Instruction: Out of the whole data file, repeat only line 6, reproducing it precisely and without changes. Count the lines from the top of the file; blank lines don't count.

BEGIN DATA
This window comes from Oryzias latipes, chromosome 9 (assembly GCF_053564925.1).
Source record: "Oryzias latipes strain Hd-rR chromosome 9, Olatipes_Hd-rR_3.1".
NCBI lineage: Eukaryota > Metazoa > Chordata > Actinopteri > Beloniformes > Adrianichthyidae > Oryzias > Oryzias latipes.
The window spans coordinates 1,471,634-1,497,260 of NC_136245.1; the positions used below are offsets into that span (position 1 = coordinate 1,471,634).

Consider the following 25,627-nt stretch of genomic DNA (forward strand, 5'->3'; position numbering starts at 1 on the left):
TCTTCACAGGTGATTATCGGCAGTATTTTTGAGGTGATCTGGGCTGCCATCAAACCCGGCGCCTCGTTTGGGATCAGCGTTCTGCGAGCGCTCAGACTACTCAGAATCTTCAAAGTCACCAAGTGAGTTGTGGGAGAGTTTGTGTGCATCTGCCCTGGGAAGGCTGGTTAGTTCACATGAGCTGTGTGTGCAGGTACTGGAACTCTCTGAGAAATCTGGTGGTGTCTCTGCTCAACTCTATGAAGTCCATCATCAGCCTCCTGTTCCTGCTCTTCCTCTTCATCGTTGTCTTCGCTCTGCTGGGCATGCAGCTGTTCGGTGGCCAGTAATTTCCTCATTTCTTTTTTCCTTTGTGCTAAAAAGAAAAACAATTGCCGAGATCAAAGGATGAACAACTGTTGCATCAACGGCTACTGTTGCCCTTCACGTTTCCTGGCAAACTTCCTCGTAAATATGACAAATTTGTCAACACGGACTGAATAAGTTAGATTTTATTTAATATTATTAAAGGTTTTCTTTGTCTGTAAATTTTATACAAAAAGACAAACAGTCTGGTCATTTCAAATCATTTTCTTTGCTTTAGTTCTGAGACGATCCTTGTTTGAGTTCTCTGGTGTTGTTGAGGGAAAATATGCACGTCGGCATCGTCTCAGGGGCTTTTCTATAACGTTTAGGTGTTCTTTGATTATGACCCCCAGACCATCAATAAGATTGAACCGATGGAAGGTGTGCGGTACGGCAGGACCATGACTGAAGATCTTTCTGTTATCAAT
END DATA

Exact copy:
TCTTCACAGGTGATTATCGGCAGTATTTTTGAGGTGATCTGGGCTGCCATCAAACCCGGCGCCTCGTTTGGGATCAGCGTTCTGCGAGCGCTCAGACTACTCAGAATCTTCAAAGTCACCAAGTGAGTTGTGGGAGAGTTTGTGTGCATCTGCCCTGGGAAGGCTGGTTAGTTCACATGAGCTGTGTGTGCAGGTACTGGAACTCTCTGAGAAATCTGGTGGTGTCTCTGCTCAACTCTATGAAGTCCATCATCAGCCTCCTGTTCCTGCTCTTCCTCTTCATCGTTGTCTTCGCTCTGCTGGGCATGCAGCTGTTCGGTGGCCAGTAATTTCCTCATTTCTTTTTTCCTTTGTGCTAAAAAGAAAAACAATTGCCGAGATCAAAGGATGAACAACTGTTGCATCAACGGCTACTGTTGCCCTTCACGTTTCCTGGCAAACTTCCTCGTAAATATGACAAATTTGTCAACACGGACTGAATAAGTTAGATTTTATTTAATATTATTAAAGGTTTTCTTTGTCTGTAAATTTTATACAAAAAGACAAACAGTCTGGTCATTTCAAATCATTTTCTTTGCTTTAGTTCTGAGACGATCCTTGTTTGAGTTCTCTGGTGTTGTTGAGGGAAAATATGCACGTCGGCATCGTCTCAGGGGCTTTTCTATAACGTTTAGGTGTTCTTTGATTATGACCCCCAGACCATCAATAAGATTGAACCGATGGAAGGTGTGCGGTACGGCAGGACCATGACTGAAGATCTTTCTGTTATCAAT